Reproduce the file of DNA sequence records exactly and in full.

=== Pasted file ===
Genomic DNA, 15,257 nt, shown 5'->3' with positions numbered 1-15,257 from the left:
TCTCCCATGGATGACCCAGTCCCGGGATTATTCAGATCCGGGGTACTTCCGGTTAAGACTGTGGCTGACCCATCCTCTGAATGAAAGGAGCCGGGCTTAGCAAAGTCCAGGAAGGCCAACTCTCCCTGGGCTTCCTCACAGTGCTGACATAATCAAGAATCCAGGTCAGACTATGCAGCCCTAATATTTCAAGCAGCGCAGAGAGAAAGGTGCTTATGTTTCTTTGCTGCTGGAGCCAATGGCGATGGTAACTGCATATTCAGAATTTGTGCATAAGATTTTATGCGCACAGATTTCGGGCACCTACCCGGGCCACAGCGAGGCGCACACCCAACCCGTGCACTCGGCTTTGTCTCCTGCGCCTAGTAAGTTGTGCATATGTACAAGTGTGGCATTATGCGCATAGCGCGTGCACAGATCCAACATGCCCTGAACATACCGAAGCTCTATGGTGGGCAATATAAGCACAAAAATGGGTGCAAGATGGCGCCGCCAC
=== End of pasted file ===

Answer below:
Genomic DNA, 15,257 nt, shown 5'->3' with positions numbered 1-15,257 from the left:
TCTCCCATGGATGACCCAGTCCCGGGATTATTCAGATCCGGGGTACTTCCGGTTAAGACTGTGGCTGACCCATCCTCTGAATGAAAGGAGCCGGGCTTAGCAAAGTCCAGGAAGGCCAACTCTCCCTGGGCTTCCTCACAGTGCTGACATAATCAAGAATCCAGGTCAGACTATGCAGCCCTAATATTTCAAGCAGCGCAGAGAGAAAGGTGCTTATGTTTCTTTGCTGCTGGAGCCAATGGCGATGGTAACTGCATATTCAGAATTTGTGCATAAGATTTTATGCGCACAGATTTCGGGCACCTACCCGGGCCACAGCGAGGCGCACACCCAACCCGTGCACTCGGCTTTGTCTCCTGCGCCTAGTAAGTTGTGCATATGTACAAGTGTGGCATTATGCGCATAGCGCGTGCACAGATCCAACATGCCCTGAACATACCGAAGCTCTATGGTGGGCAATATAAGCACAAAAATGGGTGCAAGATGGCGCCGCCAC